Some interesting observations from yesterday's Supreme Court hearing on whether the federal government has the power to regulate carbon dioxide as a pollutant, via the New York Times. Reading the tea leaves of the justices' reaction to the arguments before them, the Times predicts the court will do its usual 5-4 split on the question, with Anthony Kennedy as the swing vote. John Roberts, Samuel Alito, and Antonin Scalia seem to be in the "pollutant, shmollutant" camp:
"You have to show the harm is imminent," Justice Scalia instructed [Massachussetts assistant attorney general] Mr. Milkey, asking, "I mean, when is the cataclysm?"
Mr. Milkey replied, "It's not so much a cataclysm as ongoing harm," arguing that Massachusetts, New York, and other coastal states faced losing "sovereign territory" to rising sea levels. "So the harm is already occurring," he said. "It is ongoing, and it will happen well into the future."
Chief Justice Roberts and Justice Alito both suggested that because motor vehicles account for only about 6 percent of carbon dioxide emissions, even aggressive federal regulation would not be great enough to make a difference, another requirement of the standing doctrine.
Meanwhile, Stephen Breyer, Ruth Bader Ginsburg, John Paul Stevens, and David Souter seemed willing to consider that automobile emissions pose a serious environmental threat:
Justice Souter engaged Deputy Solicitor General Gregory G. Garre, the lawyer who was defending the administration's position, in a long debate. When Mr. Garre said the plaintiffs "haven't shown specific facts which should provide any comfort to this court that regulation of less than 6 percent or fewer greenhouse emissions worldwide will have any effect on their alleged injuries," Justice Souter demanded: "Why do they have to show a precise correlation?"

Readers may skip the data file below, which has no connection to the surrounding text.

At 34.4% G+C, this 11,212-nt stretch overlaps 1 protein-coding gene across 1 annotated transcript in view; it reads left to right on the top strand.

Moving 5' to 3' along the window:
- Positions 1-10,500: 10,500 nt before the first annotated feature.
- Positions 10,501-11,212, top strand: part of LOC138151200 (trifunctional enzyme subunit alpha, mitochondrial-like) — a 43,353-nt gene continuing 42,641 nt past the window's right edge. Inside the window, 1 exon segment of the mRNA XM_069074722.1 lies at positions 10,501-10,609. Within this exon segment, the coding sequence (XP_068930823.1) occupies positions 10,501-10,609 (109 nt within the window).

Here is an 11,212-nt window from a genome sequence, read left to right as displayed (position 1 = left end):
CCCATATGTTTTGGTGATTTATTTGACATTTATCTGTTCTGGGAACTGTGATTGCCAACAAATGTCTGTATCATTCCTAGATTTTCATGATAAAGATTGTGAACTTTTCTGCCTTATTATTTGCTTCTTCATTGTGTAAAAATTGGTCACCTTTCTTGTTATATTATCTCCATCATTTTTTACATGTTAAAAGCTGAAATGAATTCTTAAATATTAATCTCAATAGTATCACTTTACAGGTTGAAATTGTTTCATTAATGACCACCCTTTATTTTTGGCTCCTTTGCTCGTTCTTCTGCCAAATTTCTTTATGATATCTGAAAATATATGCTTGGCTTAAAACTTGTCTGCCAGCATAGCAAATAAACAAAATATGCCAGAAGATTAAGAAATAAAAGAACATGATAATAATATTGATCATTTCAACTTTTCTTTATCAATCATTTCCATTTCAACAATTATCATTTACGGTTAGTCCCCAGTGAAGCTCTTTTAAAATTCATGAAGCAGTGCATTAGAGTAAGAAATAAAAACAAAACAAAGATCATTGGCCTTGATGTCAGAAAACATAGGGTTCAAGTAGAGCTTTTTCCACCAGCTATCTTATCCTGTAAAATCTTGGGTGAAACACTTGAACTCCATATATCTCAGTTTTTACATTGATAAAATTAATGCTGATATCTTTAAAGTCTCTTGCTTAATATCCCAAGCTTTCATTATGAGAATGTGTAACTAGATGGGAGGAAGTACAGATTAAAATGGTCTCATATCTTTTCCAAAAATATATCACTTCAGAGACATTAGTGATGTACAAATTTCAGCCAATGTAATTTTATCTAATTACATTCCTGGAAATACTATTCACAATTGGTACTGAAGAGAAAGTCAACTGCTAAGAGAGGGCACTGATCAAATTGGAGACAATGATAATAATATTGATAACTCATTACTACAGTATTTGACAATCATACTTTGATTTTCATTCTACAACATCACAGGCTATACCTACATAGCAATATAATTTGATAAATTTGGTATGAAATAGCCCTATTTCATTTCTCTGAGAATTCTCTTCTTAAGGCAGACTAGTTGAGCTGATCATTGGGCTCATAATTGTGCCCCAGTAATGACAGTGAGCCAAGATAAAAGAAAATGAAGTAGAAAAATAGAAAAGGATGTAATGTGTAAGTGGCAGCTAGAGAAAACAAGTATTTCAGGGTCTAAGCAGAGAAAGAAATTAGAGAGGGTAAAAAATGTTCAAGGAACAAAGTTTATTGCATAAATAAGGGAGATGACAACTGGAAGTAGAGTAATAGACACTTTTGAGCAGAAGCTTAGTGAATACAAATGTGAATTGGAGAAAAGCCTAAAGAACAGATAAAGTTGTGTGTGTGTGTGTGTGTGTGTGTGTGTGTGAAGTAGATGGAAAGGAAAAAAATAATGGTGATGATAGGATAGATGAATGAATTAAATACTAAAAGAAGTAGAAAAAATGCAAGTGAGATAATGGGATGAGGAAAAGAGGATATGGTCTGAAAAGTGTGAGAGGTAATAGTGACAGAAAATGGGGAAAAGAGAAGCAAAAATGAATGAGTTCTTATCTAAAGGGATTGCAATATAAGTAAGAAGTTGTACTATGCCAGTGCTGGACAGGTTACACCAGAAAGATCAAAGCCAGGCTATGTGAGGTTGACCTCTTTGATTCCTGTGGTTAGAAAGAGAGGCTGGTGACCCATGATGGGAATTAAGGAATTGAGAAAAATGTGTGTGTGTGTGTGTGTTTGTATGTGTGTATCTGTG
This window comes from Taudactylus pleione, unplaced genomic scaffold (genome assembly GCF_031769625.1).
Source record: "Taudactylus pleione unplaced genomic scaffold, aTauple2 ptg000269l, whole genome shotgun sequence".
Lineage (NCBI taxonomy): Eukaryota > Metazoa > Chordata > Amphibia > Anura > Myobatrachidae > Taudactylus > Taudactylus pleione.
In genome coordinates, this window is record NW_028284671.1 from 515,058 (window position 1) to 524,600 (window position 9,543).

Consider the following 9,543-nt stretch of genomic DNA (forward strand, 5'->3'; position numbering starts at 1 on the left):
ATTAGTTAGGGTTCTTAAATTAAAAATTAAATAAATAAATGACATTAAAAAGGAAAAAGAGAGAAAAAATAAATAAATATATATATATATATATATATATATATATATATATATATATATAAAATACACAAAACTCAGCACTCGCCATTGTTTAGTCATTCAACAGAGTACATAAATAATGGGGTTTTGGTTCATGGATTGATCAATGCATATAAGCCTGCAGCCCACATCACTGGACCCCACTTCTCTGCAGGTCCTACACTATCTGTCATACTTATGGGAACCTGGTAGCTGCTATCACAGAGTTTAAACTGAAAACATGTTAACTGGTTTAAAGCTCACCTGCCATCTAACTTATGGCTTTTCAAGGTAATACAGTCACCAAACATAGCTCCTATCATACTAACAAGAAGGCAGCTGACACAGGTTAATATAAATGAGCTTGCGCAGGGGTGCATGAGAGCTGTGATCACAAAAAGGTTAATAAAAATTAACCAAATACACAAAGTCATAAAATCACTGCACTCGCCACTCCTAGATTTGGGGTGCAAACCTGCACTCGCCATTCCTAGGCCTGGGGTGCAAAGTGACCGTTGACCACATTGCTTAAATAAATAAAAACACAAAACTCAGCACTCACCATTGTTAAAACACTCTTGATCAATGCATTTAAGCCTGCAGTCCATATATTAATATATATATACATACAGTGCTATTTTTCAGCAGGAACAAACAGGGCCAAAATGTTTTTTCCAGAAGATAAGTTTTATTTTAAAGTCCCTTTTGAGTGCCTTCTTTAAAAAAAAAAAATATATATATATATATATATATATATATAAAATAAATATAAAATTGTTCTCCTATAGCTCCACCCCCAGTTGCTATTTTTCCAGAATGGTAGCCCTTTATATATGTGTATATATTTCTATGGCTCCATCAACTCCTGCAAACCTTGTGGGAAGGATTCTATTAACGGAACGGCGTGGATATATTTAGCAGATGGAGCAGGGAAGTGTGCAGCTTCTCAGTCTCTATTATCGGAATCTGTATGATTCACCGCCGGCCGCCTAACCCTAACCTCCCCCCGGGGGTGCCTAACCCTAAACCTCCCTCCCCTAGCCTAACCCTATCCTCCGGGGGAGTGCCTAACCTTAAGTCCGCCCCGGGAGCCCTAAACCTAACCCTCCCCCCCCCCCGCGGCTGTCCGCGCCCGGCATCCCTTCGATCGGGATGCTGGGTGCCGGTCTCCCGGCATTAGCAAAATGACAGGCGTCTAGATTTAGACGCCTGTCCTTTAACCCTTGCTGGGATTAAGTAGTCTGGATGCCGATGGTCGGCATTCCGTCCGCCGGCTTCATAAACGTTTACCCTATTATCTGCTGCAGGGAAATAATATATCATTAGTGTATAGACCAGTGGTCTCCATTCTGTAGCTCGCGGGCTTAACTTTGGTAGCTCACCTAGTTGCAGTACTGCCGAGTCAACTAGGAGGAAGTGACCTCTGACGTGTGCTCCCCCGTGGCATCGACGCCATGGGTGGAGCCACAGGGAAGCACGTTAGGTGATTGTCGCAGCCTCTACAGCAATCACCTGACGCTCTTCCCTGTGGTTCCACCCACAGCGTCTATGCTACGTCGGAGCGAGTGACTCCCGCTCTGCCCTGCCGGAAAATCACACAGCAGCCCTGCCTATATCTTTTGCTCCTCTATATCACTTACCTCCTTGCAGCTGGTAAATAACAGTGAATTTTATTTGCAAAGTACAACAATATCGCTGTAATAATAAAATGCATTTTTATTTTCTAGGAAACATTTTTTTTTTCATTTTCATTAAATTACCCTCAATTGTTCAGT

"It is reasonable to suppose," the justice continued, "that some reduction in the gases will result in some reduction in future loss." It was "a question of more or less, not a question of either/or," he said, adding: "They don't have to stop global warming. Their point is that it will reduce the degree of global warming and likely reduce the degree of loss."
Mr. Garre replied that given the problem's global nature, "I'm not aware of any studies available that would suggest that the regulation of that minuscule fraction of greenhouse gas emissions would have any effect whatsoever."
Then Justice Breyer took on the government lawyer. "Would you be up here saying the same thing if we're trying to regulate child pornography, and it turns out that anyone with a computer can get pornography elsewhere?" Justice Breyer asked, adding, "I don't think so."
Clarence Thomas seems to have been reliably silent during the hearing.
What do George W. Bush, Jeffrey Skilling, and the guy who sold some Florida swampland to your grandma have in common? According to Elizabeth de la Vega, they’re all scam artists who deserve to have the book thrown at them. For de la Vega, who spent more than 20 years as a federal prosecutor, that’s not just a cheap shot at Bush, it’s her considered legal opinion. In her new book, United States v. George W. Bush et al., she argues that in snookering us into an unnecessary war in Iraq, the president wasn’t simply guilty of dishonesty or incompetence, but guilty of fraud.
Well, not exactly. In our big package on global-warming deniers last year, Bill McKibben dinged Michael Crichton's State of Fear for combining "all the clichés of pulp fiction (heaving breasts, cannibals, poisoning by octopi)" with a deliberate misreading of the science of climate change. After quietly stewing for two years, Crichton has struck back. From today's New York Timesreview of his latest distraction for cross-country fliers: "Next does occasionally turn ham-handed: one of its resident idiots is a whiny environmentalist who reads Mother Jones and thinks genetic modification could make cool protest art." Snap!